Blindsided by the news the Select Board had voted to drop its lawsuit against the controversial Surfside Crossing development, the Nantucket Zoning Board of Appeals - which had been listed as the town’s plaintiff in the litigation - voted unanimously on Thursday to request that the Select Board not dismiss the lawsuit. At least not immediately.
On Wednesday, the members of the Zoning Board of Appeals gathered for a special meeting, where they were formally informed by town counsel George Pucci about the Select Board’s decision to drop the lawsuit. They expressed a mixture of surprise, concern, and frustration about the decision - not only because they had not been consulted or informed about the 3-2 vote to drop the lawsuit until after it had been made, but also because the Select Board had not secured any written agreement that requires the Surfside Crossing developers to meet the principles outlined in a joint statement issued by the town and Surfside Crossing on Tuesday.
“For some reason we were usurped on this one,” said ZBA member Jim Mondani. “It’s frustrating to go through what we went through and our decision is usurped by HAC and then our decision making authority is usurped by the Select Board. I’m trying to understand what our role is. It’s very frustrating.”
The members of the ZBA voted unanimously to request that the Select Board not dismiss the lawsuit “unless there is a settlement agreement which includes the Zoning Board.” They also offered to assist the Select Board in implementing the conditions outlined in the joint public statement.
The ZBA is the town agency that has likely spent the most time reviewing the Surfside Crossing proposal, and the members who remain from those hearings made it clear that they believed the ZBA should have been part of the conversation, or at least given a heads-up.
Pucci - who said that he was restricted from sharing details about the decision due to the fact that it was made in executive session and because of attorney-client privilege - informed the ZBA that the Select Board had the ultimate authority to decide which litigation the town should be involved in.
“The Select Board controls litigation to which the town is a party as executive authority of the town,” Pucci said. “They voted to dismiss the litigation and not discuss the matter publicly until a statement had been issued…Unfortunately for constraints of the open meeting law, the ZBA as a named party, we couldn't notify you as a quorum unless it was a duly noted public meeting.”
As of Wednesday afternoon's meeting, Pucci said he had yet to file a dismissal with Nantucket Superior Court, and said "I assume counsel for the developer will forward me a dismissal, that would be signed-off on and filed with the court." By Thursday afternoon, the dismissal had been filed at the courthouse.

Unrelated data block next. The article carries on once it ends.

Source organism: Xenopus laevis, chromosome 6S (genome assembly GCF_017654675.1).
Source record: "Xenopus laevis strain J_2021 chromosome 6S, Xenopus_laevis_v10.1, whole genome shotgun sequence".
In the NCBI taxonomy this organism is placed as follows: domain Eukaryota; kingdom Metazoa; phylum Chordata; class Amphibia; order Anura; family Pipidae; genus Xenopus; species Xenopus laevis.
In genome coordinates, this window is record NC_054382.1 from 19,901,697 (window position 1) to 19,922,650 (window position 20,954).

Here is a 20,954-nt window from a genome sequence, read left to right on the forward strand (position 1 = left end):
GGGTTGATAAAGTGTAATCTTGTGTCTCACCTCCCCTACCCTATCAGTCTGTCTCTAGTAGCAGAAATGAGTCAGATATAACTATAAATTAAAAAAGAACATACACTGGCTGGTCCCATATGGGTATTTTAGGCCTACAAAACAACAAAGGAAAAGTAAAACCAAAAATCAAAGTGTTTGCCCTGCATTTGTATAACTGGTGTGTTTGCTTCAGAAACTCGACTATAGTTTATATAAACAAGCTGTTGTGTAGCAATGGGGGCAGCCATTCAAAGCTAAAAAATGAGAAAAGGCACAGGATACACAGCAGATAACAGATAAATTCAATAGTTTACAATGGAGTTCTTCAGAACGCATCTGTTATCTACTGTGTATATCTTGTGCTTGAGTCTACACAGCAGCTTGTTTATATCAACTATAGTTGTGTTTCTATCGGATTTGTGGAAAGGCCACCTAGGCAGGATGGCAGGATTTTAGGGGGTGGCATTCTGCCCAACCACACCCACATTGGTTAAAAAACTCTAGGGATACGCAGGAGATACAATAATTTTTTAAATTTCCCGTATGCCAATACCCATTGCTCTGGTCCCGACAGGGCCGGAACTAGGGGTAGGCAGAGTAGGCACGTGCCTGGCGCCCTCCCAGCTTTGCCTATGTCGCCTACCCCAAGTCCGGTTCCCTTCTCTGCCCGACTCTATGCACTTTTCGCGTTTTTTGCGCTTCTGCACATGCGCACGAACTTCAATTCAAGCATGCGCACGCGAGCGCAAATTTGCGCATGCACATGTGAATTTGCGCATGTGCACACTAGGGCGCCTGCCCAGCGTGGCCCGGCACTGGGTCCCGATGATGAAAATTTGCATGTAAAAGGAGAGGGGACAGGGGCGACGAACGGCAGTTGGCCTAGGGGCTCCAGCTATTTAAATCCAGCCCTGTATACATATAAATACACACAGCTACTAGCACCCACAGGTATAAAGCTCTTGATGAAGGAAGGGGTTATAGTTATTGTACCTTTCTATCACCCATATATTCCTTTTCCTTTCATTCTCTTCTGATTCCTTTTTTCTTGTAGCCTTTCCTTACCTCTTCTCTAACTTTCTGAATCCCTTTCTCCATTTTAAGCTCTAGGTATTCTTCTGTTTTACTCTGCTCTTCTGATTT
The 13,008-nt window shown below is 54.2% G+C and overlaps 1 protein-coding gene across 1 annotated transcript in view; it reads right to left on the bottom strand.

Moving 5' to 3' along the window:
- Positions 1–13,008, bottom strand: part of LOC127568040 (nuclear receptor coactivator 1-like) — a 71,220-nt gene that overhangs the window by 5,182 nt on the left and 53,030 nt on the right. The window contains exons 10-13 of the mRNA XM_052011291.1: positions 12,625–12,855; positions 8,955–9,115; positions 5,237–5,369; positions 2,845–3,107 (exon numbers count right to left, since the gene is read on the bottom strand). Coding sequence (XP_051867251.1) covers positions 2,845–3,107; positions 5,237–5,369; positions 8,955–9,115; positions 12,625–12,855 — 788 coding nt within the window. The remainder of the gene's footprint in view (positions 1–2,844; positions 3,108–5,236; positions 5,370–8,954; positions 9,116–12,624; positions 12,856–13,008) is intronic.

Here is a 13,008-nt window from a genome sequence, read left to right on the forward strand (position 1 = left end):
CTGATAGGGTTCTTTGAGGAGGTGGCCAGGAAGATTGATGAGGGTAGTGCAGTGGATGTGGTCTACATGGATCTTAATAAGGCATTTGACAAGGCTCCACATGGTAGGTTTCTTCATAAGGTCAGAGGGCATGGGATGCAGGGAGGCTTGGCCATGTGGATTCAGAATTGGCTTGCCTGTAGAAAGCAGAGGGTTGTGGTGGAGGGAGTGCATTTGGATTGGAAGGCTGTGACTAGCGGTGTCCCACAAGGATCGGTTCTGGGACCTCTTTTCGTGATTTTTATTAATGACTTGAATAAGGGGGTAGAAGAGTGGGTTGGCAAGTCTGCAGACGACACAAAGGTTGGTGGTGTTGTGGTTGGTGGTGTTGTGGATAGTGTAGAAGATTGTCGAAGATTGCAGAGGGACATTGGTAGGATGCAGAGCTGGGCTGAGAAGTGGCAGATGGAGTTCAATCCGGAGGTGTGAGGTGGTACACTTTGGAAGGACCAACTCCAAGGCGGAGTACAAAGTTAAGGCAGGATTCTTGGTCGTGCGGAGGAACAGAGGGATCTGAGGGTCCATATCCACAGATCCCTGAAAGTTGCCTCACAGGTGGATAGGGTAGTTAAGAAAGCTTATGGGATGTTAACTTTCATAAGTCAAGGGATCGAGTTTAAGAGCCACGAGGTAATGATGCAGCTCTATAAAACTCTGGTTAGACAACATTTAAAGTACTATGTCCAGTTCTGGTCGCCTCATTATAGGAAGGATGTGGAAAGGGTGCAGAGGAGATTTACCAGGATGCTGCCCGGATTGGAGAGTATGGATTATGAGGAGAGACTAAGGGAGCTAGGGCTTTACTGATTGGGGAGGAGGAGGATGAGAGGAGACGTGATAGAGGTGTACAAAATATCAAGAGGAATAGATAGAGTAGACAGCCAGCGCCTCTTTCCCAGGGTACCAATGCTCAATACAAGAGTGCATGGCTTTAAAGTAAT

Under questioning from the ZBA and the public, Pucci confirmed that the joint statement was only that and nothing more: there was no written agreement secured by the Select Board which would require the Surfside Crossing developers to abide by the set of principles in that statement. Pucci also disclosed that he had not assisted the Select Board in negotiating the list of principles in the document.
Select Board member Dawn Hill Holdgate told the Current Thursday that the principles had been drafted by the Select Board in consultation with Nantucket's municipal housing director Tucker Holland, town real estate specialist Ken Beaugrand, and Affordable Housing Trust chair Brian Sullivan.
Beyond their frustration with the Select Board, members of the ZBA also had tough questions for Pucci himself.
"So how can you say the town has attorney-client privilege, aren’t you serving us?" asked ZBA member John Brescher. Pucci replied that any discussions with the Select Board are subject to that privilege, regardless of the fact that Pucci was representing the ZBA in the appeal.
"I’m not satisfied with that response," Brescher said. "It behooves us to have our own executive session on this. There are a lot of topics we need to get into that are subject to this litigation, or were subject to this litigation, which evidently can be dismissed without our approval or assent, even though we're a named party represented by the same counsel."
Other Surfside Crossing opponents, including South Shore Road property owners Bruce and Meghan Perry, along with Nantucket Land Council executive director Emily Molden, also spoke out at the meeting to commiserate with the members of the ZBA.
“I share in the expressed frustration on how this has proceeded and taken place,” Molden said. “It’s disrespectful to the board that's spent so much time on this, that the decision was made without consultation and discussion with the ZBA and without a formal agreement.”
As it stands today, Surfside Crossing’s 156 condominium homes would be contained within 18-three story buildings (two stories above grade) on 13 acres of undeveloped pine forest off South Shore Road. As a Chapter 40B development, 25 percent of those units are required by the state to be deed restricted for affordable housing, or a total of 39 units within the development, to residents earning at or below 80% of the area median income.
While Surfside Crossing has been hotly debated on the island since it was first proposed in 2018, the state Housing Appeals Committee approved the developers’ 156 condominium unit proposal in September over the objections of the Nantucket Land Council, along with a group of neighbors and community members known as Nantucket Tipping Point, and at the time, the town’s Zoning Board of Appeals (ZBA). The HAC's ruling vacated the ZBA’s previous decision to permit a scaled-down development of 60 units, and requires it to issue an amended comprehensive permit allowing for the 156 condominium units of the development to move ahead.